A recent survey conducted by Citrix, a cloud and mobility services provider, reveals that most Americans aren’t sure what the cloud is and how it works even though they use it daily through online banking and social networking sites.
The survey of 1,000 adults found that a majority of Americans believe “the cloud” is a real cloud, the kind pertaining to the sky and weather, the big, white fluffy kind. About one-sixth of those surveyed that when they hear the term “the cloud” they think of storage for computer networks and for sharing and accessing data from internet-connected devises.
And some people admitted that they try to bluff others into believing they understand the cloud craze. Citrix said, “One in five Americans admits pretending to know what the cloud is or how it works. They’re even more suspicious of their neighbors: More than half of respondents (56%) said they think other people refer to cloud computing in conversation when they really don’t know what they’re talking about.”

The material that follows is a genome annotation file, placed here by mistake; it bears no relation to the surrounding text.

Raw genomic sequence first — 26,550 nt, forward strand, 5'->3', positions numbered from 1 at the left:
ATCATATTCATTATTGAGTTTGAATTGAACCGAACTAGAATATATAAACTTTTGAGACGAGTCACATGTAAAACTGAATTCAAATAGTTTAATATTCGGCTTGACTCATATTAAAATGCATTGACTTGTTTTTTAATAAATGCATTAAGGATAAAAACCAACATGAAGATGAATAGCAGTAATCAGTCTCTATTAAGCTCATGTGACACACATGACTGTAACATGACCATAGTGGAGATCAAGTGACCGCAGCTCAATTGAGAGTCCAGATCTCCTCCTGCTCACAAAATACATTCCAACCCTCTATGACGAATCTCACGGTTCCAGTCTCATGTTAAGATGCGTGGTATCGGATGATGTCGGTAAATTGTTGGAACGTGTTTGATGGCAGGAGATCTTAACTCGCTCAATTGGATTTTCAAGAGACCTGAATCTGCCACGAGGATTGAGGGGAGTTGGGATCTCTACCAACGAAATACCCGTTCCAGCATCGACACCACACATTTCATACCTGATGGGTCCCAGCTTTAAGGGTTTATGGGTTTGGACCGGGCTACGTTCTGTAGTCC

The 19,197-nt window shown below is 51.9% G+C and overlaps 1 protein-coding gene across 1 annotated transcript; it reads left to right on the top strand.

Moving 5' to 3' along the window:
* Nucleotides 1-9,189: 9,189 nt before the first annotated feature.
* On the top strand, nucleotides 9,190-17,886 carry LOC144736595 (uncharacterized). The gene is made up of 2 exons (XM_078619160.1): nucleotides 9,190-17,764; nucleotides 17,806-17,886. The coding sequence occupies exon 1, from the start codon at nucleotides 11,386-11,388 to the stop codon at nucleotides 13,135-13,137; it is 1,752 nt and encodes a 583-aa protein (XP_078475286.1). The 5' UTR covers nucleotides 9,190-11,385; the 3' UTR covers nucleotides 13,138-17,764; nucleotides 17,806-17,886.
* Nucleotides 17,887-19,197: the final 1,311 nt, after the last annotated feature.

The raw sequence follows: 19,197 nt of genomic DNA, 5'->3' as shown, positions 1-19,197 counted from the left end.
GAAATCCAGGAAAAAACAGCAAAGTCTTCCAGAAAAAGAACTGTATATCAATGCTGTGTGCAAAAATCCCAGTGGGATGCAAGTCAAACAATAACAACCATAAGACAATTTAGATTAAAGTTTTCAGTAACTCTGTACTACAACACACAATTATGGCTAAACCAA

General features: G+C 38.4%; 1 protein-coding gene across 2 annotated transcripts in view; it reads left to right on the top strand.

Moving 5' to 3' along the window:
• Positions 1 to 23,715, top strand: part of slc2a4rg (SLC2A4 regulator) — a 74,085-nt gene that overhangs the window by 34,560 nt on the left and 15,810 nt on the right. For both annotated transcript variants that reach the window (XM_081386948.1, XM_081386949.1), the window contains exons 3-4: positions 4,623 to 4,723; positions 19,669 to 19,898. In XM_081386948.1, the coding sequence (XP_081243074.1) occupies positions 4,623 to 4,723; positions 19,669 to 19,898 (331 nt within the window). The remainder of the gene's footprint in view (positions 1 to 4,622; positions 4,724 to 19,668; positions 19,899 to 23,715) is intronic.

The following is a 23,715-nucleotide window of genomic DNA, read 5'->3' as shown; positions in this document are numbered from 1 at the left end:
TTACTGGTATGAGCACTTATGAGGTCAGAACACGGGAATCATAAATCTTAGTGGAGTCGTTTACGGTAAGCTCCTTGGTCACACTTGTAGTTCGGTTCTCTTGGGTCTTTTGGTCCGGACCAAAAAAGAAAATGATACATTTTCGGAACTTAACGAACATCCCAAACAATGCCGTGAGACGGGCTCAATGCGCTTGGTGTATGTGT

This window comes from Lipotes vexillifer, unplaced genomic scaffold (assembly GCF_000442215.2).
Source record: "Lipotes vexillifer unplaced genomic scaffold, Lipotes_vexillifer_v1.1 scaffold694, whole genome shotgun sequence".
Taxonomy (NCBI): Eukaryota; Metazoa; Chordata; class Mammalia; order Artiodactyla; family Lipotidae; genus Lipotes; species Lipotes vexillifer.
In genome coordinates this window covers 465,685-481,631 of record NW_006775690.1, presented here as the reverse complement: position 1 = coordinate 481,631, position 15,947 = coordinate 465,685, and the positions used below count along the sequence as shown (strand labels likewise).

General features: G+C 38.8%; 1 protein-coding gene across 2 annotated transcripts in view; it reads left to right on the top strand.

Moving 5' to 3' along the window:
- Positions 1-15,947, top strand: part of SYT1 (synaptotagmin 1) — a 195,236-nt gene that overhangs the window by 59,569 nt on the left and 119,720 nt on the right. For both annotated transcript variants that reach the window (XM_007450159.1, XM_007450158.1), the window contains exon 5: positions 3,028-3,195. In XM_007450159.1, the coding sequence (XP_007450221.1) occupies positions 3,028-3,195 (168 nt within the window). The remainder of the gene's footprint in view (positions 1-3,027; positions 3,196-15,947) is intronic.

Despite all the confusion, there is some good news. Even those who don’t know exactly what the cloud is recognize its economic benefits and think that the cloud is a catalyst for small-business growth. Almost 60% believe the “workplace of the future” will exist entirely in the cloud, which indicates that people feel it’s time to figure out the cloud or risk being left behind in their professional lives, Citrix said.
“This survey clearly shows that the cloud phenomenon is taking root in our mainstream culture, yet there is still a wide gap between the perceptions and realities of cloud computing,” said Kim DeCarlis, vice president of corporate marketing at Citrix. “While significant market changes like this take time, the transition from the PC era to the cloud era is happening at a remarkable pace.
“The most important takeaway from this survey is that the cloud is viewed favorably by the majority of Americans, and when people learn more about the cloud, they understand it can vastly improve the balance between their work and personal lives.”